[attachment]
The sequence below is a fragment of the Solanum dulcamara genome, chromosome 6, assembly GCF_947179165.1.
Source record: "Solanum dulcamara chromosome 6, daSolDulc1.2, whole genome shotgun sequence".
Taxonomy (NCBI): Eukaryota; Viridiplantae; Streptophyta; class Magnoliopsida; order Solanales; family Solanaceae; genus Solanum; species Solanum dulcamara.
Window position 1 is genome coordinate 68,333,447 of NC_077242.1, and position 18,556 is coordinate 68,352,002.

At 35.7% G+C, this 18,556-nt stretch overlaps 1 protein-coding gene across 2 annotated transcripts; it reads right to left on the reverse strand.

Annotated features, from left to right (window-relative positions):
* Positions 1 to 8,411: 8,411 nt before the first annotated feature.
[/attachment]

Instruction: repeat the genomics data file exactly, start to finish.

The sequence below is a fragment of the Solanum dulcamara genome, chromosome 6, assembly GCF_947179165.1.
Source record: "Solanum dulcamara chromosome 6, daSolDulc1.2, whole genome shotgun sequence".
Taxonomy (NCBI): Eukaryota; Viridiplantae; Streptophyta; class Magnoliopsida; order Solanales; family Solanaceae; genus Solanum; species Solanum dulcamara.
Window position 1 is genome coordinate 68,333,447 of NC_077242.1, and position 18,556 is coordinate 68,352,002.

At 35.7% G+C, this 18,556-nt stretch overlaps 1 protein-coding gene across 2 annotated transcripts; it reads right to left on the reverse strand.

Annotated features, from left to right (window-relative positions):
* Positions 1 to 8,411: 8,411 nt before the first annotated feature.